On Saturday Prime Minister Stanislav Gross made a public apology for his behaviour in connection with the row over his personal finances that had caused the current government crisis in the Czech Republic. For the time being at least, the crisis seems to be over. But the main opposition party, the right-of-centre Civic Democrats say that an apology is not enough. With their preferences soaring in the polls, they want to initiate a vote of no-confidence in the government, and push for an early election.
"I think it is completely clear today that the government is not able to manage their own affairs. I think they are not able to lead this country, so the only solution is the end of this government."
That was a senior Civic Democrat MP Vlastimil Tlusty. According to his party colleague, Jan Zahradil, the Civic Democrats would like to initiate a vote of no-confidence, but they would prefer to wait for the outcome of the ruling Social Democrats' party congress which takes place at the end of this month.
"We have heard the statement of the junior coalition partner - the Christian Democratic Party - that they are ready to wait until the congress of the Social Democrats and then afterwards, according the congress results, they are ready to act again. Therefore we believe that the right time for this no-confidence vote will come after the congress of the Social Democratic Party which either is going to solve the whole situation or it will create even new problems. Then we would of course initiate this vote."
In case the government falls, the Czech constitution provides a number of possibilities how to solve the situation, says Jan Zahradil.
"There is a possibility of early elections, there is a possibility of a minority government, there is a possibility of a temporary, so-called technical government supported throughout the parliament....So I don't think our constitution would not be able to give instructions what to do and how to act if this government fails. We believe that the clearest and probably the most transparent possibility would be to have early elections as soon as possible."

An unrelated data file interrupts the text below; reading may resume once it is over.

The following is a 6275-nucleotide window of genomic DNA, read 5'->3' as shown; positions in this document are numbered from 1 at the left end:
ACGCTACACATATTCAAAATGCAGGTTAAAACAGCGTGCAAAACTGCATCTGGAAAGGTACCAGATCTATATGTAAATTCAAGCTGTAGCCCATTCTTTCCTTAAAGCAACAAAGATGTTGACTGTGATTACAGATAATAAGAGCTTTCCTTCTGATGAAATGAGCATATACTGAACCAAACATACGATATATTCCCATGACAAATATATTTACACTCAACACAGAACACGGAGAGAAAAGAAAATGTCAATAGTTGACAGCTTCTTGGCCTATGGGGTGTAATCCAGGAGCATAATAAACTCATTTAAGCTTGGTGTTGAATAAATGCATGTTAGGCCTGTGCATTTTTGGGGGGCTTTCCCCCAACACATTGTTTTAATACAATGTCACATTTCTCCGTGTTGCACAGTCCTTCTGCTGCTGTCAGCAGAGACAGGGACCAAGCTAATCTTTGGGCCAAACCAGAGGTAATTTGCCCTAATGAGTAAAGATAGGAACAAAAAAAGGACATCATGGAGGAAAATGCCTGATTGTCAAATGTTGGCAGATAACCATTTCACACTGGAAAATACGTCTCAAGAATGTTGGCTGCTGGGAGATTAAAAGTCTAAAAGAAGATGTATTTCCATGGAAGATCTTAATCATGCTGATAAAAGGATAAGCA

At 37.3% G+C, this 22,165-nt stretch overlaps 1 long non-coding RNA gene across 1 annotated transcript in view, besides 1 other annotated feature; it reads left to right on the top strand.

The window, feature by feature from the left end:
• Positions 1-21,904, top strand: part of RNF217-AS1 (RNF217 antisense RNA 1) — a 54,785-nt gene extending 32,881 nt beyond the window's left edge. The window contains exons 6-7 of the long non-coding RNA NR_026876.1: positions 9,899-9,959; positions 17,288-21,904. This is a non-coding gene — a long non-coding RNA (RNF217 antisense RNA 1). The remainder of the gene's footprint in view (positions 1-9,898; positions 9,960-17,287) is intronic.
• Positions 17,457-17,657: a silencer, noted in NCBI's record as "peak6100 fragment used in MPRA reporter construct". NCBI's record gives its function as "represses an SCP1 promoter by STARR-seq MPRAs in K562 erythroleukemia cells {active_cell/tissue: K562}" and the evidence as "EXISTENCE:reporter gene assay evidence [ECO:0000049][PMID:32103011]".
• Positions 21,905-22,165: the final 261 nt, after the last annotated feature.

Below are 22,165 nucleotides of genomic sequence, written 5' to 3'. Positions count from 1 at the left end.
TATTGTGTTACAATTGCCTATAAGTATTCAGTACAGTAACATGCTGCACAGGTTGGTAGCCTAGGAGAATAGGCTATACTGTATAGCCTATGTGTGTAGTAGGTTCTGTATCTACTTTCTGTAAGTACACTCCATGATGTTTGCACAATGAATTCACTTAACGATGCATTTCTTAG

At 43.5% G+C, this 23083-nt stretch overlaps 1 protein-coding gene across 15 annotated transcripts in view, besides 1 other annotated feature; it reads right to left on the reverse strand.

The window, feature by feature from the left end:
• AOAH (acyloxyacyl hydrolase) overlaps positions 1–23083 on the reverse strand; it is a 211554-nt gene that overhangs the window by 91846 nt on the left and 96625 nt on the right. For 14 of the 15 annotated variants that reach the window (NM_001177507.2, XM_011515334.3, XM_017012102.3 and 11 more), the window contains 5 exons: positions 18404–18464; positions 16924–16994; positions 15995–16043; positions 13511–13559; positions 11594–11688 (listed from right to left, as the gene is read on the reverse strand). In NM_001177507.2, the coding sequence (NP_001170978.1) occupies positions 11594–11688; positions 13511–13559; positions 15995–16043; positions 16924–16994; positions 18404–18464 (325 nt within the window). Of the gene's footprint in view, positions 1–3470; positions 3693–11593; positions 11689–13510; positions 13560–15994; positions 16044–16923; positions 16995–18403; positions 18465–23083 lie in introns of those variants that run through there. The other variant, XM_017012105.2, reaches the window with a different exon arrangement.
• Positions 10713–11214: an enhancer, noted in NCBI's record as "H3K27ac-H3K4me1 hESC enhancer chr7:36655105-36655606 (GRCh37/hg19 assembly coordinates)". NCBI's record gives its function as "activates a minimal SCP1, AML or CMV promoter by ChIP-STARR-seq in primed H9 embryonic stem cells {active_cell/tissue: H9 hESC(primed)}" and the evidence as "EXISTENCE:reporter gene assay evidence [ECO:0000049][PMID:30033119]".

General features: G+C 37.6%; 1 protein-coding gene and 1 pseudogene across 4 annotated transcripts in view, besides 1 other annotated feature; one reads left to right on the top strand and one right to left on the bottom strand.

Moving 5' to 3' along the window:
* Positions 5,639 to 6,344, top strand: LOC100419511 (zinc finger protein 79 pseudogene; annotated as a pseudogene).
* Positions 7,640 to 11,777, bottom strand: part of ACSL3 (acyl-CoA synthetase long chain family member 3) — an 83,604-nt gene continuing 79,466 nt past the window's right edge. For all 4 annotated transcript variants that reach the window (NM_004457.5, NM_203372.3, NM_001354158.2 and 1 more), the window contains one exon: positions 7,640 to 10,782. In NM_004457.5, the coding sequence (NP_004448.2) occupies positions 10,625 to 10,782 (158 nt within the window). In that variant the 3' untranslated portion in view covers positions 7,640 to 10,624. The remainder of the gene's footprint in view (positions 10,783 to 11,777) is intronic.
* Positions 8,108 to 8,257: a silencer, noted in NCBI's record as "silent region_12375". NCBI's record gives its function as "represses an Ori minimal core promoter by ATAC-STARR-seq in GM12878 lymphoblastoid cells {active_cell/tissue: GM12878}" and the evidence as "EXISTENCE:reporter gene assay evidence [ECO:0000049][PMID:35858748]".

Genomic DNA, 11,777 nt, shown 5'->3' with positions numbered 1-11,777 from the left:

There is of course a question if there is enough political will in the Czech Parliament to support the Civic Democrats' plans for a no-confidence vote. According to political analyst Vladimira Dvorakova the opposition Civic Democrats (ODS) can hardly count on the support of other parties to win a parliamentary majority in favor of early elections.
"I think this can be a problem. If the ODS would like to reach the no-confidence vote, they would need to find also a support of the Communist Party. They are not able to gain 101 votes for no-confidence. Even in the case the Christian Democrats would decide to vote no- confidence, it would not be sufficient. So they will probably need to communicate with the Communists. If they would not communicate with the Communists or if the Communists decide not to support this no-confidence vote, it is impossible."
Olga Lomová: Western misconceptions could let China export much of its system and ultimately contribute to our enslavement
Hitler no ‘gentleman’, but court rules Czech state need not apologize for president’s claim Ferdinand Peroutka said so
Bertha von Suttner – Prague-born peace campaigner whose ideas on cooperation and disarmament continue to have lasting effect
Czechia now ahead of Spain in GDP per capita, but still below EU average
Prague City Hall terminates memorandum with e-scooter operator Lime
Czech agencies smash spy ring operated by “very aggressive” Russians
More than a third of over 40s believes their lives were better under communism, study shows
Rare Terezín concentration camp artefacts found in attic of private home